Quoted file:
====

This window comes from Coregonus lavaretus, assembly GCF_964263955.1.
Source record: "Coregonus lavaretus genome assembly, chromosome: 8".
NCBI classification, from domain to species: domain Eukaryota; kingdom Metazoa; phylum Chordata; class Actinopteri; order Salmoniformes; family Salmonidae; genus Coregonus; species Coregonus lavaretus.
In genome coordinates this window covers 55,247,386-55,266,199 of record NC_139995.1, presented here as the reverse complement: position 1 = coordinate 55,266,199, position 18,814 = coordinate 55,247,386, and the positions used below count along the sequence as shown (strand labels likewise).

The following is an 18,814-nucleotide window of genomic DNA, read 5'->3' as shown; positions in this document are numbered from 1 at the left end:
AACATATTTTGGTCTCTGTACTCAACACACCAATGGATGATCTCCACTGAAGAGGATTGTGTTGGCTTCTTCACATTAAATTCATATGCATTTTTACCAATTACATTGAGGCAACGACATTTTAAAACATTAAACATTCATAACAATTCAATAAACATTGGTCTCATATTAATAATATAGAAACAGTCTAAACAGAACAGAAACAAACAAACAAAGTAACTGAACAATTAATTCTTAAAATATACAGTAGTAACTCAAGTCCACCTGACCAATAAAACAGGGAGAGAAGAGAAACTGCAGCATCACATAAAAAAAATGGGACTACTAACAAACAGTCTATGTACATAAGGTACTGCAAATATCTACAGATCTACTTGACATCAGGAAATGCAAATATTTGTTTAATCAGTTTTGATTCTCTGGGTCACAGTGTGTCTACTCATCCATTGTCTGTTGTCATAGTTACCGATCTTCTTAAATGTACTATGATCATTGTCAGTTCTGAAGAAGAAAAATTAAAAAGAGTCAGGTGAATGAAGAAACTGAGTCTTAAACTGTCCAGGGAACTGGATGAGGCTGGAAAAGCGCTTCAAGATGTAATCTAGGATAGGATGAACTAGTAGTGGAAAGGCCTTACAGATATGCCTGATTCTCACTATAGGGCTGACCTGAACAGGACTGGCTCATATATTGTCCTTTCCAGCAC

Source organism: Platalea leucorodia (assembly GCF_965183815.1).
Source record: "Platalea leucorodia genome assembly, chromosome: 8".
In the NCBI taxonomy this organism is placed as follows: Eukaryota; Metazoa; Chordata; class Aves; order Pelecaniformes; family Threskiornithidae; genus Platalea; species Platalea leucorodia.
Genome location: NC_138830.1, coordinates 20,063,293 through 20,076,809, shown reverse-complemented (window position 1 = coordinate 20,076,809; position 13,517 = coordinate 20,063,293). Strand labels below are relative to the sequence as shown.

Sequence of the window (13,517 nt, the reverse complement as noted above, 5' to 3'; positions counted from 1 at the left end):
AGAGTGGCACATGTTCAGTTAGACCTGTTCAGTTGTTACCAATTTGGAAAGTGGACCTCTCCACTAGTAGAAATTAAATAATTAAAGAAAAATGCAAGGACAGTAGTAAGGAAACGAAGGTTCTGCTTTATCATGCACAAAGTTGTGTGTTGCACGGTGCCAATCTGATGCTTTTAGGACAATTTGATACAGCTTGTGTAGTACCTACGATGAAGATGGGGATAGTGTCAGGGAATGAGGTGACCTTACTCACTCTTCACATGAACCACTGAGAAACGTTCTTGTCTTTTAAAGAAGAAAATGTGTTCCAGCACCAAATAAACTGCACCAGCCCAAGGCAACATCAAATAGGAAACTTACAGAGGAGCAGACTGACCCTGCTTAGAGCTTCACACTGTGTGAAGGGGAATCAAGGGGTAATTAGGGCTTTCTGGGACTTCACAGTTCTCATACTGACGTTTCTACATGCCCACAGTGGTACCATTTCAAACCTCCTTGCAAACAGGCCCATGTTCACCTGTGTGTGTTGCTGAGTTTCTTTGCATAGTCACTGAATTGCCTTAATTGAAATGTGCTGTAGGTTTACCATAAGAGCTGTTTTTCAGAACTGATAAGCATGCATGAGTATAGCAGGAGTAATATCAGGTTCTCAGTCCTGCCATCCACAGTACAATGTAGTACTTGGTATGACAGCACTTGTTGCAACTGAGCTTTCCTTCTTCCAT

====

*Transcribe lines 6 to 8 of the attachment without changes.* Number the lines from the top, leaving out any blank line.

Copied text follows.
AACATATTTTGGTCTCTGTACTCAACACACCAATGGATGATCTCCACTGAAGAGGATTGTGTTGGCTTCTTCACATTAAATTCATATGCATTTTTACCAATTACATTGAGGCAACGACATTTTAAAACATTAAACATTCATAACAATTCAATAAACATTGGTCTCATATTAATAATATAGAAACAGTCTAAACAGAACAGAAACAAACAAACAAAGTAACTGAACAATTAATTCTTAAAATATACAGTAGTAACTCAAGTCCACCTGACCAATAAAACAGGGAGAGAAGAGAAACTGCAGCATCACATAAAAAAAATGGGACTACTAACAAACAGTCTATGTACATAAGGTACTGCAAATATCTACAGATCTACTTGACATCAGGAAATGCAAATATTTGTTTAATCAGTTTTGATTCTCTGGGTCACAGTGTGTCTACTCATCCATTGTCTGTTGTCATAGTTACCGATCTTCTTAAATGTACTATGATCATTGTCAGTTCTGAAGAAGAAAAATTAAAAAGAGTCAGGTGAATGAAGAAACTGAGTCTTAAACTGTCCAGGGAACTGGATGAGGCTGGAAAAGCGCTTCAAGATGTAATCTAGGATAGGATGAACTAGTAGTGGAAAGGCCTTACAGATATGCCTGATTCTCACTATAGGGCTGACCTGAACAGGACTGGCTCATATATTGTCCTTTCCAGCAC

Source organism: Platalea leucorodia (assembly GCF_965183815.1).
Source record: "Platalea leucorodia genome assembly, chromosome: 8".